THAT old saw about ``where you stand depends on where you sit'' is another way of saying that value judgments, experience, professional training, or even mere opinion color one's view of things.
Whether my - or any other reader's - impression of popular science writer James Trefil's ``A Scientist in the City'' is good or bad depends on where we sit.
Trefil is a professor of physics at George Mason University near Washington, D.C. Among his 14 other books are ``1001 Things Everyone Should Know About Science,'' ``Dark Side of the Universe,'' and ``From Atoms to Quarks.''
In his latest work, Professor Trefil looks at the history and likely future of metropolitan areas. From the standpoint of a scientist fascinated with the physical world, he explores the major inventions and developments that have made cities what they are today, and he outlines several scenarios for the future based on the most recent technological discoveries.
While he does not go so far as to argue that technology alone determines how cities will develop, he does assert that ``technology defines the `envelope' inside of which cities can develop.''
Trefil explores three general areas: human ability to manipulate atoms and thereby construct things like steel and glass; to unlock stored energy through the steam engine and internal combustion; and to store and transmit information electronically.
Within the past century each area has seen rapid advancement, which Trefil explains clearly and in some detail. He adopts a chatty and anecdotal style that makes the information accessible; if anything, he errs on the side of informality. It's not exactly condescending, but sometimes (especially in the attempts at humor) just lame.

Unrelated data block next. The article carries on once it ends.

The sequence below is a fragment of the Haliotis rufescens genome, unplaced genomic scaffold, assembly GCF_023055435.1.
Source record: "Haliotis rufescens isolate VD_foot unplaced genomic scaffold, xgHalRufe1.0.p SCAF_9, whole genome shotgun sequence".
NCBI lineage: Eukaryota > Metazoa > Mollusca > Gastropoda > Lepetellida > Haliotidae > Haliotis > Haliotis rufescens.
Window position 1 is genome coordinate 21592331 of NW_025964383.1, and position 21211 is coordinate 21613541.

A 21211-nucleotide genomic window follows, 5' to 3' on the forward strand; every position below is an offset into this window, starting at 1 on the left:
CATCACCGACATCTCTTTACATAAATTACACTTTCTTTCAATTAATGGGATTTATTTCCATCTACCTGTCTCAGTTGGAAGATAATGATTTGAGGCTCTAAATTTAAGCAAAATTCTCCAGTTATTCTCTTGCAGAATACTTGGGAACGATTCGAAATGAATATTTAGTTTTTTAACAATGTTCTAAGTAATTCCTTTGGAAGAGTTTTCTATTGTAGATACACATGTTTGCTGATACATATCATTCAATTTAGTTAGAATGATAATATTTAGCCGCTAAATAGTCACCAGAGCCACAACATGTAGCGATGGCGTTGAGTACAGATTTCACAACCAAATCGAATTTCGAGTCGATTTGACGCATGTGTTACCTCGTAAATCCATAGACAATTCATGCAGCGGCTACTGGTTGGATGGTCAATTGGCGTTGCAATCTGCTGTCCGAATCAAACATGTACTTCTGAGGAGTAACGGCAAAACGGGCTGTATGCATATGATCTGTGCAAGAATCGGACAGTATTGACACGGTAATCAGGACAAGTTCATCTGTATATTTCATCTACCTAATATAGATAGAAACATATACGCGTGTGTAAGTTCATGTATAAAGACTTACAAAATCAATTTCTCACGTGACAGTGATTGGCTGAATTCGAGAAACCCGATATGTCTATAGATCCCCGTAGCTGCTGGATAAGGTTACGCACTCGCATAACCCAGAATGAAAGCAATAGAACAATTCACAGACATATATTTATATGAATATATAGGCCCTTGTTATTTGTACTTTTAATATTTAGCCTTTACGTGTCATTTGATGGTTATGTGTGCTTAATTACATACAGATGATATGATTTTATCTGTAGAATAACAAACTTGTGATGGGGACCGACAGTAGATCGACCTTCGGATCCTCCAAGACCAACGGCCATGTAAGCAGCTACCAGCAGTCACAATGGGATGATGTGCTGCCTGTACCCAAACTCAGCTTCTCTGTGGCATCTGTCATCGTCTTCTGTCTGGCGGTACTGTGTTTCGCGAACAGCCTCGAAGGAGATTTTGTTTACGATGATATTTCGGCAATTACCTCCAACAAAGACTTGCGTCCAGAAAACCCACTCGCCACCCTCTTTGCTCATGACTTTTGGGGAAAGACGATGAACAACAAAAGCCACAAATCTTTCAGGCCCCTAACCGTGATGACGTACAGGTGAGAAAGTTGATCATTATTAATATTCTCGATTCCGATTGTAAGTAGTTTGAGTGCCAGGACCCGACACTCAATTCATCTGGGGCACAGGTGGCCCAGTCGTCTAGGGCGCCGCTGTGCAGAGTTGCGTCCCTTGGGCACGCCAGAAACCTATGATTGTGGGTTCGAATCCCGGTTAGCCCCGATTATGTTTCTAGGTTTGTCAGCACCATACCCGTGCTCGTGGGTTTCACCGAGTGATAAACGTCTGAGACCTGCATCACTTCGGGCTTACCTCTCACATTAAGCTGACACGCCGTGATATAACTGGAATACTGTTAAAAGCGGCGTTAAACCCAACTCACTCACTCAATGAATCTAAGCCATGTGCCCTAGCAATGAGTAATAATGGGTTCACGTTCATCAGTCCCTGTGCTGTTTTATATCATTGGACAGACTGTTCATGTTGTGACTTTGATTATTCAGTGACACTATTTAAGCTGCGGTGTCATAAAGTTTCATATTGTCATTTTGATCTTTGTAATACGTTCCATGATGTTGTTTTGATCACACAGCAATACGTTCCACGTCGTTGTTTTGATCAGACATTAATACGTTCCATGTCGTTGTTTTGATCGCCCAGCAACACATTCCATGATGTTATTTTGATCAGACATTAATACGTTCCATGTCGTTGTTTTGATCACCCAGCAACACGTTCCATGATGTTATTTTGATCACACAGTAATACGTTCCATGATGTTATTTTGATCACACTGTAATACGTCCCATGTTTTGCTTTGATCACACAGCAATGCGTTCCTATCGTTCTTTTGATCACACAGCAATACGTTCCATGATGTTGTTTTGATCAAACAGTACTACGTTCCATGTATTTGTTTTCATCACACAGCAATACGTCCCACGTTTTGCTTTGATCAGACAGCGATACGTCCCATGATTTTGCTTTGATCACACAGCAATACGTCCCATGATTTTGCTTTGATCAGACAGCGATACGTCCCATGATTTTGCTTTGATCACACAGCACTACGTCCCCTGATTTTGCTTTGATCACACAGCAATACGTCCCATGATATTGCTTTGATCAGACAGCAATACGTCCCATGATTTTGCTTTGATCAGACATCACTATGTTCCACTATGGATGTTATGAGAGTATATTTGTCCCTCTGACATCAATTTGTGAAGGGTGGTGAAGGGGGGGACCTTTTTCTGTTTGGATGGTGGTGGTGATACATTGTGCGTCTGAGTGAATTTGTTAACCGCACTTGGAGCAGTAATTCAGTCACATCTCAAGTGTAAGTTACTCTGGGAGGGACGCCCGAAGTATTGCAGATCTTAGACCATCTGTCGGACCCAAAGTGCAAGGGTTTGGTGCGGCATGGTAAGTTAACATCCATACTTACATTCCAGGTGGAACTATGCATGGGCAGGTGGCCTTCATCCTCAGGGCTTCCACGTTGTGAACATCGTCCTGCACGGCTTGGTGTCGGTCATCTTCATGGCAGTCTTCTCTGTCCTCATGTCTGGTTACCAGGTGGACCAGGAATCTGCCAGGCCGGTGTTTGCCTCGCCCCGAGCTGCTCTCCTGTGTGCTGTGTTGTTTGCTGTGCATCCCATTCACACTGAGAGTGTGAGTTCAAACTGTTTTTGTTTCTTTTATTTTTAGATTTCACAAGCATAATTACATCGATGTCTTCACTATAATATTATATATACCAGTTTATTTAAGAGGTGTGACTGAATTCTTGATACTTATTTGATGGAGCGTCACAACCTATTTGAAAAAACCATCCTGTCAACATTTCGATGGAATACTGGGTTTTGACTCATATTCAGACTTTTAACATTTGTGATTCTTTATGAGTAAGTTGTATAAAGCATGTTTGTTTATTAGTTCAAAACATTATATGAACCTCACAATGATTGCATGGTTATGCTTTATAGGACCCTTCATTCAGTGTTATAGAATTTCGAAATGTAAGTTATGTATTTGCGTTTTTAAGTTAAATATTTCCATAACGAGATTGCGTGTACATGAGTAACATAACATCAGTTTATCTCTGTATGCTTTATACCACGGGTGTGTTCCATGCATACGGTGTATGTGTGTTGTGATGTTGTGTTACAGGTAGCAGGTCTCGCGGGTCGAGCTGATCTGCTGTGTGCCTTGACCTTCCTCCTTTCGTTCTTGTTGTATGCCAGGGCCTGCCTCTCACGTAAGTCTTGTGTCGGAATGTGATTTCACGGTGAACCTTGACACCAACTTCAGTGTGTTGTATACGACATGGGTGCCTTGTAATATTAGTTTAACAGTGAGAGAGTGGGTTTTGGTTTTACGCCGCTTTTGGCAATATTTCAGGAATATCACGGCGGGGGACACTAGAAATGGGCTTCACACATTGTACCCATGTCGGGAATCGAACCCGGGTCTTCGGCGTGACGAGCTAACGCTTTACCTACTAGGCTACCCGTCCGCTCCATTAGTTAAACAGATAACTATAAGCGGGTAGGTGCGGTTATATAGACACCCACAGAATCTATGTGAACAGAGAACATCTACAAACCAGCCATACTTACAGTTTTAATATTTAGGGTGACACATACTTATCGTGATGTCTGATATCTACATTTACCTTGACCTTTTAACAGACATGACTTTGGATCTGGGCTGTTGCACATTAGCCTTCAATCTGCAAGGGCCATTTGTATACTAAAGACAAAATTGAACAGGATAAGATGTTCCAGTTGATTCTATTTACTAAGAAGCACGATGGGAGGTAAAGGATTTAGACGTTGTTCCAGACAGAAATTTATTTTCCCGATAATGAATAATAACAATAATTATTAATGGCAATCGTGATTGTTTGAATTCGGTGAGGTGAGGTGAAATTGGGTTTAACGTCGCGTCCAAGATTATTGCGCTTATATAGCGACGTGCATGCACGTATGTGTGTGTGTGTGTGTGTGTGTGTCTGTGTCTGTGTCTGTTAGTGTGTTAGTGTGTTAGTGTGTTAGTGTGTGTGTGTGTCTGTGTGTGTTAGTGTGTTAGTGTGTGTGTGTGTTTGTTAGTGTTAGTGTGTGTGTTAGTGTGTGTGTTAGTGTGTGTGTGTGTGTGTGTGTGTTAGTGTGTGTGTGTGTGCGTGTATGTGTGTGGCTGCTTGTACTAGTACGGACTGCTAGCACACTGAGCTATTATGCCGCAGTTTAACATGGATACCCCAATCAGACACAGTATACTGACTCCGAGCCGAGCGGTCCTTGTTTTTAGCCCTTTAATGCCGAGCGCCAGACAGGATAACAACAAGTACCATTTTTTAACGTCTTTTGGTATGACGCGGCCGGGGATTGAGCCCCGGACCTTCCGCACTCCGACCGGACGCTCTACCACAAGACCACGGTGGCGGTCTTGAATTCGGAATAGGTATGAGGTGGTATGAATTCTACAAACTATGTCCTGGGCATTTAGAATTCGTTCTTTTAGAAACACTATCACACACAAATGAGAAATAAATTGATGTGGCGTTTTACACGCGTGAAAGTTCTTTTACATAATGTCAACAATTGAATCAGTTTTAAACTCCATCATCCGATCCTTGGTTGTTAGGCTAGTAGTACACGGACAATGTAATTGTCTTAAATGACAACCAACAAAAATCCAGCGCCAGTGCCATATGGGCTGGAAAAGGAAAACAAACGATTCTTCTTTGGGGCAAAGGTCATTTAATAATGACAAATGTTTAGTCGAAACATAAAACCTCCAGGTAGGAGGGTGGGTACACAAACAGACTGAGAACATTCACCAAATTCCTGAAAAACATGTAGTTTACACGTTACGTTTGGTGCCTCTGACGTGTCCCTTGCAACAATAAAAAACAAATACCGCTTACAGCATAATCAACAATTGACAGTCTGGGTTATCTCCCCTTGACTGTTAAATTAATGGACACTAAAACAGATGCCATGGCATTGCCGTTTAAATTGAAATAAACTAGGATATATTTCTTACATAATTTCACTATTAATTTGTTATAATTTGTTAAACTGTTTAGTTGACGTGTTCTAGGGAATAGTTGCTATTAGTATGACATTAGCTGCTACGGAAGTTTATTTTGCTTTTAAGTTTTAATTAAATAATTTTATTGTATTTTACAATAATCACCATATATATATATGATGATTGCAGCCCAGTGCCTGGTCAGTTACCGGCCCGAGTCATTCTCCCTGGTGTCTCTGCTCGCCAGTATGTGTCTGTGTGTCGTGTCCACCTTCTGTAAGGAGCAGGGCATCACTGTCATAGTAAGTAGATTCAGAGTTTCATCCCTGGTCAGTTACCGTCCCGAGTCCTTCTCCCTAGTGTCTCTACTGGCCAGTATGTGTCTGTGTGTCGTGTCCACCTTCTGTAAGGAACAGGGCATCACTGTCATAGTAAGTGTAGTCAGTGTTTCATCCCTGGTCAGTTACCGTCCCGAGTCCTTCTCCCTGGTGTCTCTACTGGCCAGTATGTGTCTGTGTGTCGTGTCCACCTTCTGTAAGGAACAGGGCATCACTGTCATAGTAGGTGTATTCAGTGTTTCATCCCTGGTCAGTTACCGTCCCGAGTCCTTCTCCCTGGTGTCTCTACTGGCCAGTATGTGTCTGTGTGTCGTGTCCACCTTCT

Another danger (or at least challenge) with popularizing science is that important facts can be glossed over. In talking about the insulating properties of glass, for example, Trefil makes general comments about energy loss where he could have been much more precise.
When he poses problems involving such things as the growing demand for power supplies and water, Trefil adopts what he acknowledges is ``the scientist's standard conceit'' - the belief in a technological fix. He ignores, for example, the fact that ``negawatts'' created by generally low-tech efficiency and conservation have accounted for more new energy over the past decade than all other sources combined.
Trefil tends to either dismiss, ignore or skim over most of the sociological impacts of technology as well as the nontechno- logical reasons why human beings build communities the way they do. He acknowledges that there may be cultural, historical, and certainly economic reasons why cities may not evolve in a certain way. But, he asserts, for the first time ``there are no technological constraints.''
From that base, he speculates on future cities, including so-called ``edge cities'' in space and even ``virtual'' cities in cyberspace.
These are all interesting concepts and possibilities, and Trefil probably is right when he states that information technology ``has within it the seeds of radical transformation not only of cities, but of our basic ways of life.'' (For better or for worse, he might have added.)
In many ways this is already happening, particularly in parts of the American West as ``lone eagles'' and ``modem cowboys'' move their professional operations away from the stresses and strains of urban life.
One place where I think Trefil is just flat wrong is his assertion that ``building a city is just one more example of a process that goes on in nature all the time,'' that cities ``aren't unnatural, any more than beaver dams or anthills are unnatural.''
Beaver dams do not create climate-changing pollution, mountainous landfills, or pools of toxic waste. Cities do.